Barriers and facilitators to BRCA genetic counseling among at-risk Latinas in New York City

Authors

  • Katarina M. Sussner,

    Corresponding author
    • Department of Oncological Sciences, Cancer Prevention and Control, Mount Sinai School of Medicine, New York, NY, USA
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  • Lina Jandorf,

    1. Department of Oncological Sciences, Cancer Prevention and Control, Mount Sinai School of Medicine, New York, NY, USA
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  • Hayley S. Thompson,

    1. Population Studies and Disparities Research Program, Karmonos Cancer Institute, Department of Oncology, Wayne State University School of Medicine, Detroit, MI, USA
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  • Heiddis B. Valdimarsdottir

    1. Department of Oncological Sciences, Cancer Prevention and Control, Mount Sinai School of Medicine, New York, NY, USA
    2. Department of Psychology, Reykjavik University, Reykjavik, Iceland
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Correspondence to: Department of Oncological Sciences, Division of Cancer Prevention and Control, Mount Sinai School of Medicine, One Gustave L. Levy Place, 1425 Madison Ave, Box 1130, New York, NY 10029, USA. E-mail: katarina.sussner@mssm.edu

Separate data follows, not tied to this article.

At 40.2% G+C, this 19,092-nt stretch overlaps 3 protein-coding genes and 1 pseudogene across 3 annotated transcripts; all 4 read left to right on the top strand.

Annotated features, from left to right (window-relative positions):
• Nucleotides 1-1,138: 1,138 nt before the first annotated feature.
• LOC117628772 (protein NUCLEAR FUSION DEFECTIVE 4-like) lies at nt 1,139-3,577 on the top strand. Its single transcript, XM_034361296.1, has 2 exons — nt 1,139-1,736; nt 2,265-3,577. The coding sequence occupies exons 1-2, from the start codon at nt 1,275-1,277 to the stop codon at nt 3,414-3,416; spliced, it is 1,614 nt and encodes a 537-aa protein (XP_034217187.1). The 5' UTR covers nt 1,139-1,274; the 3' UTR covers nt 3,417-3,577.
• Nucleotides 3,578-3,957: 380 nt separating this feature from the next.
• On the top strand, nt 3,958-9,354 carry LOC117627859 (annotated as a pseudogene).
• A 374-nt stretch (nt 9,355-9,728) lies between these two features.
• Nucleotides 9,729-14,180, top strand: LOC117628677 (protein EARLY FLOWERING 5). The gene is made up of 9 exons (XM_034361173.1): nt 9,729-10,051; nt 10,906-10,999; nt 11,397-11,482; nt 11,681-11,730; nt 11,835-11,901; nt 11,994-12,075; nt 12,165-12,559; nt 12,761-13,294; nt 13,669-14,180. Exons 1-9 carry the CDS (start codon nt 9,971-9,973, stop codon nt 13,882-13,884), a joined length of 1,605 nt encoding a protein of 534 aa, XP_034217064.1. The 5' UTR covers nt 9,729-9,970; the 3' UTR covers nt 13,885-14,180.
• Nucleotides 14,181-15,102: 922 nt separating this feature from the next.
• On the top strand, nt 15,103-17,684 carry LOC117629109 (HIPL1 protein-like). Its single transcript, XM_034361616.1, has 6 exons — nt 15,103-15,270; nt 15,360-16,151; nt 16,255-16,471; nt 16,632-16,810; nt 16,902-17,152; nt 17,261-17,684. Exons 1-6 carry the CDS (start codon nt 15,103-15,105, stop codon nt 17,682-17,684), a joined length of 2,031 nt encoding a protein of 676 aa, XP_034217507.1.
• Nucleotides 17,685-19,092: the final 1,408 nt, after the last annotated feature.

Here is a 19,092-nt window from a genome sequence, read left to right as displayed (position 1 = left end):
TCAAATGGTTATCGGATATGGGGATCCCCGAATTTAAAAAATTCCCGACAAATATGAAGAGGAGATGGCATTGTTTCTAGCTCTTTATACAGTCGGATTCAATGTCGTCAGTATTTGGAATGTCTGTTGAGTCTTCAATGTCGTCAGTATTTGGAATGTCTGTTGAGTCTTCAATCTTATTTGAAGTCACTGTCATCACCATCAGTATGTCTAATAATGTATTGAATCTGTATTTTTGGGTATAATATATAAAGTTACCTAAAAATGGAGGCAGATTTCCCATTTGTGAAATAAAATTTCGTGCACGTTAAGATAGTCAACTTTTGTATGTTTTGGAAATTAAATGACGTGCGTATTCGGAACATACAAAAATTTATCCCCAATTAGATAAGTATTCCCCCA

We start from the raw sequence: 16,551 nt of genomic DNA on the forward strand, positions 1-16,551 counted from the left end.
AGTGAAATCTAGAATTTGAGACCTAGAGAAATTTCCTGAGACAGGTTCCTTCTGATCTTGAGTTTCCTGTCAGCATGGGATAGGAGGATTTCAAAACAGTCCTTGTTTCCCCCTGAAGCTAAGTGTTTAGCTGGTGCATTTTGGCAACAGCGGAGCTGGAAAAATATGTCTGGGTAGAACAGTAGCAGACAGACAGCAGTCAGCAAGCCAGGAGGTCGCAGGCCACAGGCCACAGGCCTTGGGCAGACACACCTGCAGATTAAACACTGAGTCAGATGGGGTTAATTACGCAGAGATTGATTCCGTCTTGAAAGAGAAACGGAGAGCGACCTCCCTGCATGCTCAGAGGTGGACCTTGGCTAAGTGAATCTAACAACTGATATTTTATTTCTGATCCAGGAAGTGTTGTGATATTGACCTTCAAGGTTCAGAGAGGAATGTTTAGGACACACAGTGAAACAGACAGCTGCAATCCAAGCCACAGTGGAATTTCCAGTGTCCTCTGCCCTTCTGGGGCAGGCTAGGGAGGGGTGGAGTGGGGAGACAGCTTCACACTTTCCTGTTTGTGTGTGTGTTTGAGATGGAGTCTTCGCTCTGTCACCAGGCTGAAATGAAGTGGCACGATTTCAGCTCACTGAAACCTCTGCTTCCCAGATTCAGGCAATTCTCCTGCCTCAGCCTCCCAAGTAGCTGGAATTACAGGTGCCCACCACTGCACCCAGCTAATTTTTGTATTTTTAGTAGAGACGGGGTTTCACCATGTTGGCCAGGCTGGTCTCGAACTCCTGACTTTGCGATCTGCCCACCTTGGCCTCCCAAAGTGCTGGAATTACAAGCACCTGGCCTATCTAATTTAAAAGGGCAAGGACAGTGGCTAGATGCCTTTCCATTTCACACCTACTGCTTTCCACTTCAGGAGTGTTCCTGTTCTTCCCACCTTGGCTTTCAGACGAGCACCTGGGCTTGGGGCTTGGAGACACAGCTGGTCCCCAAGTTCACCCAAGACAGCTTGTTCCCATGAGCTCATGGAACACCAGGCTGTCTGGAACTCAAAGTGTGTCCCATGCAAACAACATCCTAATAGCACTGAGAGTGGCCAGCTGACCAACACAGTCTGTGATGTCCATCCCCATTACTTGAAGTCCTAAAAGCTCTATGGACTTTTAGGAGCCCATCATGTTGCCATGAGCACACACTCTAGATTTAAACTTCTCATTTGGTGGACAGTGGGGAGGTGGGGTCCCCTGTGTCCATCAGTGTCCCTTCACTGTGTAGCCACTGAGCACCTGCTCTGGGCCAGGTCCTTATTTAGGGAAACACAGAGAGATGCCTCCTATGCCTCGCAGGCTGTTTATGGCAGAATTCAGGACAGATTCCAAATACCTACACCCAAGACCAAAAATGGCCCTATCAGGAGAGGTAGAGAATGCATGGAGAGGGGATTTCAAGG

Abstract

Background

Despite underuse of genetic services for hereditary breast and/or ovarian cancer risk among Latinas (including counseling and testing for BRCA mutations), there is little known about the barriers and facilitators to BRCA genetic counseling among this group. It is imperative to first understand factors that may impede Latinas seeking BRCA genetic counseling, as it is considered a prerequisite to testing.

Methods

Quantitative telephone interviews (N = 120) were conducted with at-risk Latinas in New York City to investigate interest, barriers, and beliefs about BRCA genetic counseling. Statistical analyses examined predictors of intention to undergo BRCA genetic counseling.

Results

Despite moderate levels of awareness, Latinas held largely positive beliefs, attitudes, and knowledge about BRCA genetic counseling. Perceived barriers included logistic concerns (e.g., where to go, cost/health insurance coverage), emotional concerns (e.g., fear, distress), and competing life concerns (e.g., too many other things to worry about, too busy taking care of children or family members). Multivariate results showed that the strongest predictor of intention to undergo BRCA genetic counseling was competing life concerns; Latinas with more competing life concerns were less likely to intend to undergo BRCA genetic counseling (p = 0.0002). Other significant predictors of intention included perceived risk of carrying a BRCA mutation (p = 0.01) and referral by their physician (p = 0.02).

Conclusion

Educational efforts to promote BRCA genetic counseling among at-risk Latinas and increase referrals by their physicians should incorporate discussion of perceived barriers to counseling, such as competing life concerns that Latinas may need to overcome in order to seek genetic counseling. Copyright © 2012 John Wiley & Sons, Ltd.

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